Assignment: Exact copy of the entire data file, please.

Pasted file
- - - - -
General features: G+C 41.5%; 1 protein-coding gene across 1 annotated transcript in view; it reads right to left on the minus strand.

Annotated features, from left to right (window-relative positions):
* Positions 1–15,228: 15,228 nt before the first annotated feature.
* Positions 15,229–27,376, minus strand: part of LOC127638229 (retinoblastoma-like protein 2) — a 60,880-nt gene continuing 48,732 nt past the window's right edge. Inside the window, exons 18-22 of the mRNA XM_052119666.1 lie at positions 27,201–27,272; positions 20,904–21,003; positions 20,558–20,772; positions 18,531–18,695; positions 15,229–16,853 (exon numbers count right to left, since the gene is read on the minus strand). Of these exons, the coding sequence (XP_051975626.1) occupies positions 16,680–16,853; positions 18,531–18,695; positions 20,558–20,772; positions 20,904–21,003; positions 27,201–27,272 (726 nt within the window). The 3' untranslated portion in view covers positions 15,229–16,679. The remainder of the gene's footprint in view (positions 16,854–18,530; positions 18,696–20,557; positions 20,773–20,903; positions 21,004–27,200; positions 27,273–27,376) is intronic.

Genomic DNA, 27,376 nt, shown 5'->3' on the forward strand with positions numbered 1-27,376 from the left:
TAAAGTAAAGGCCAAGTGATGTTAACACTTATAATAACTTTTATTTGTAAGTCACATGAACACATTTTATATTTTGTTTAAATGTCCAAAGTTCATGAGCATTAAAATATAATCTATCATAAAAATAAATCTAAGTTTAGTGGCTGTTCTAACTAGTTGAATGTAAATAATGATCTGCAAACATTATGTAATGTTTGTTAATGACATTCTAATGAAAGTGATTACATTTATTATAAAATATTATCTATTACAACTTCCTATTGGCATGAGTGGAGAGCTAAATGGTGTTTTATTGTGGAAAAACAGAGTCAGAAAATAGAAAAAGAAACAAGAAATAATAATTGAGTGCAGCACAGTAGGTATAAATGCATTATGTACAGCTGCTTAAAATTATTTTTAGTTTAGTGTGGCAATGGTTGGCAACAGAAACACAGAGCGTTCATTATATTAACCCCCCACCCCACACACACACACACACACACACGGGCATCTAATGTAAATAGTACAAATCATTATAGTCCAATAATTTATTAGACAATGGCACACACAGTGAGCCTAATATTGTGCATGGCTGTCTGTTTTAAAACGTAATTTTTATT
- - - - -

General features: G+C 41.5%; 1 protein-coding gene across 1 annotated transcript in view; it reads right to left on the minus strand.

Annotated features, from left to right (window-relative positions):
* Positions 1–15,228: 15,228 nt before the first annotated feature.
* Positions 15,229–27,376, minus strand: part of LOC127638229 (retinoblastoma-like protein 2) — a 60,880-nt gene continuing 48,732 nt past the window's right edge. Inside the window, exons 18-22 of the mRNA XM_052119666.1 lie at positions 27,201–27,272; positions 20,904–21,003; positions 20,558–20,772; positions 18,531–18,695; positions 15,229–16,853 (exon numbers count right to left, since the gene is read on the minus strand). Of these exons, the coding sequence (XP_051975626.1) occupies positions 16,680–16,853; positions 18,531–18,695; positions 20,558–20,772; positions 20,904–21,003; positions 27,201–27,272 (726 nt within the window). The 3' untranslated portion in view covers positions 15,229–16,679. The remainder of the gene's footprint in view (positions 16,854–18,530; positions 18,696–20,557; positions 20,773–20,903; positions 21,004–27,200; positions 27,273–27,376) is intronic.

Genomic DNA, 27,376 nt, shown 5'->3' on the forward strand with positions numbered 1-27,376 from the left:
TAAAGTAAAGGCCAAGTGATGTTAACACTTATAATAACTTTTATTTGTAAGTCACATGAACACATTTTATATTTTGTTTAAATGTCCAAAGTTCATGAGCATTAAAATATAATCTATCATAAAAATAAATCTAAGTTTAGTGGCTGTTCTAACTAGTTGAATGTAAATAATGATCTGCAAACATTATGTAATGTTTGTTAATGACATTCTAATGAAAGTGATTACATTTATTATAAAATATTATCTATTACAACTTCCTATTGGCATGAGTGGAGAGCTAAATGGTGTTTTATTGTGGAAAAACAGAGTCAGAAAATAGAAAAAGAAACAAGAAATAATAATTGAGTGCAGCACAGTAGGTATAAATGCATTATGTACAGCTGCTTAAAATTATTTTTAGTTTAGTGTGGCAATGGTTGGCAACAGAAACACAGAGCGTTCATTATATTAACCCCCCACCCCACACACACACACACACACACACGGGCATCTAATGTAAATAGTACAAATCATTATAGTCCAATAATTTATTAGACAATGGCACACACAGTGAGCCTAATATTGTGCATGGCTGTCTGTTTTAAAACGTAATTTTTATT